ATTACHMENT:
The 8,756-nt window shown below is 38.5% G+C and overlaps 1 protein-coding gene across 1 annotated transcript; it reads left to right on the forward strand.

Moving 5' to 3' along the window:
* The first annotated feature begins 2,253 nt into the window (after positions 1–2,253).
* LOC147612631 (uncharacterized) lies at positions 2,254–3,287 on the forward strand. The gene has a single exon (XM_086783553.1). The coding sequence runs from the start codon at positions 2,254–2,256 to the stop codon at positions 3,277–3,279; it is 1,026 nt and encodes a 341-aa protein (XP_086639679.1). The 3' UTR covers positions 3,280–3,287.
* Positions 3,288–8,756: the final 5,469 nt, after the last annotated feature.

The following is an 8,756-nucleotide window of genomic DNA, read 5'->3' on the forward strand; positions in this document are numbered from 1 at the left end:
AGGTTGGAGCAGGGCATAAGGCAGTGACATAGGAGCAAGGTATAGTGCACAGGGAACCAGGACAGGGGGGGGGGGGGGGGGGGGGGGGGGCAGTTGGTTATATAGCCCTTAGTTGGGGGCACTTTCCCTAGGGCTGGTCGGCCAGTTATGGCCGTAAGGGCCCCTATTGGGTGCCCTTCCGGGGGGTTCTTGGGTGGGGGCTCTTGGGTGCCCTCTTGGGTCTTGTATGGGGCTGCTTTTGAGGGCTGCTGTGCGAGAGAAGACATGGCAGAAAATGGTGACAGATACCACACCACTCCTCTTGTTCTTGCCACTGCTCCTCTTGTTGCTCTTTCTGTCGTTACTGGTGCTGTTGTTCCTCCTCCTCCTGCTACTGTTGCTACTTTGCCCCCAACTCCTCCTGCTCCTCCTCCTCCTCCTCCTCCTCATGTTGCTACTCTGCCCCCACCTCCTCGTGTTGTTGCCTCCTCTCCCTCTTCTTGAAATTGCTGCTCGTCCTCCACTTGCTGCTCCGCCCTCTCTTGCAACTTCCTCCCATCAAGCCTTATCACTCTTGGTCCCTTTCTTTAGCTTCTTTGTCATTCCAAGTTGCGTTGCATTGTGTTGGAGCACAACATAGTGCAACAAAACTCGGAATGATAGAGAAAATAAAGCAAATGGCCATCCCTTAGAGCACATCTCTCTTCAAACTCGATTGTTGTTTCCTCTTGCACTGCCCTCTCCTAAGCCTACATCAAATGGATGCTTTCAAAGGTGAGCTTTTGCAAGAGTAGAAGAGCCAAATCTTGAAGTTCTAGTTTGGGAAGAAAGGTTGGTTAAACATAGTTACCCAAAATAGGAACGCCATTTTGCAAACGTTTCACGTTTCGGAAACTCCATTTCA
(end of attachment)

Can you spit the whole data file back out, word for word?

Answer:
The 8,756-nt window shown below is 38.5% G+C and overlaps 1 protein-coding gene across 1 annotated transcript; it reads left to right on the forward strand.

Moving 5' to 3' along the window:
* The first annotated feature begins 2,253 nt into the window (after positions 1–2,253).
* LOC147612631 (uncharacterized) lies at positions 2,254–3,287 on the forward strand. The gene has a single exon (XM_086783553.1). The coding sequence runs from the start codon at positions 2,254–2,256 to the stop codon at positions 3,277–3,279; it is 1,026 nt and encodes a 341-aa protein (XP_086639679.1). The 3' UTR covers positions 3,280–3,287.
* Positions 3,288–8,756: the final 5,469 nt, after the last annotated feature.

The following is an 8,756-nucleotide window of genomic DNA, read 5'->3' on the forward strand; positions in this document are numbered from 1 at the left end:
AGGTTGGAGCAGGGCATAAGGCAGTGACATAGGAGCAAGGTATAGTGCACAGGGAACCAGGACAGGGGGGGGGGGGGGGGGGGGGGGGGGCAGTTGGTTATATAGCCCTTAGTTGGGGGCACTTTCCCTAGGGCTGGTCGGCCAGTTATGGCCGTAAGGGCCCCTATTGGGTGCCCTTCCGGGGGGTTCTTGGGTGGGGGCTCTTGGGTGCCCTCTTGGGTCTTGTATGGGGCTGCTTTTGAGGGCTGCTGTGCGAGAGAAGACATGGCAGAAAATGGTGACAGATACCACACCACTCCTCTTGTTCTTGCCACTGCTCCTCTTGTTGCTCTTTCTGTCGTTACTGGTGCTGTTGTTCCTCCTCCTCCTGCTACTGTTGCTACTTTGCCCCCAACTCCTCCTGCTCCTCCTCCTCCTCCTCCTCCTCATGTTGCTACTCTGCCCCCACCTCCTCGTGTTGTTGCCTCCTCTCCCTCTTCTTGAAATTGCTGCTCGTCCTCCACTTGCTGCTCCGCCCTCTCTTGCAACTTCCTCCCATCAAGCCTTATCACTCTTGGTCCCTTTCTTTAGCTTCTTTGTCATTCCAAGTTGCGTTGCATTGTGTTGGAGCACAACATAGTGCAACAAAACTCGGAATGATAGAGAAAATAAAGCAAATGGCCATCCCTTAGAGCACATCTCTCTTCAAACTCGATTGTTGTTTCCTCTTGCACTGCCCTCTCCTAAGCCTACATCAAATGGATGCTTTCAAAGGTGAGCTTTTGCAAGAGTAGAAGAGCCAAATCTTGAAGTTCTAGTTTGGGAAGAAAGGTTGGTTAAACATAGTTACCCAAAATAGGAACGCCATTTTGCAAACGTTTCACGTTTCGGAAACTCCATTTCA